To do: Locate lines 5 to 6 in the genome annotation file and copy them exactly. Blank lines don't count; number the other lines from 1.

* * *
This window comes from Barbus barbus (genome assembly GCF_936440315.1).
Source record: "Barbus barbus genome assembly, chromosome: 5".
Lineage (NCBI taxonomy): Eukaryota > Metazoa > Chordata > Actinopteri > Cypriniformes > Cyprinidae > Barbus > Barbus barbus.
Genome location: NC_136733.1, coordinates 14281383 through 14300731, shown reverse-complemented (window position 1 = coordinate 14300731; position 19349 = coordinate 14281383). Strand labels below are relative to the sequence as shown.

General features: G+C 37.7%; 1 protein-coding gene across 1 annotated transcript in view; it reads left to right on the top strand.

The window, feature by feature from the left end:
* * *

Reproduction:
General features: G+C 37.7%; 1 protein-coding gene across 1 annotated transcript in view; it reads left to right on the top strand.

The window, feature by feature from the left end: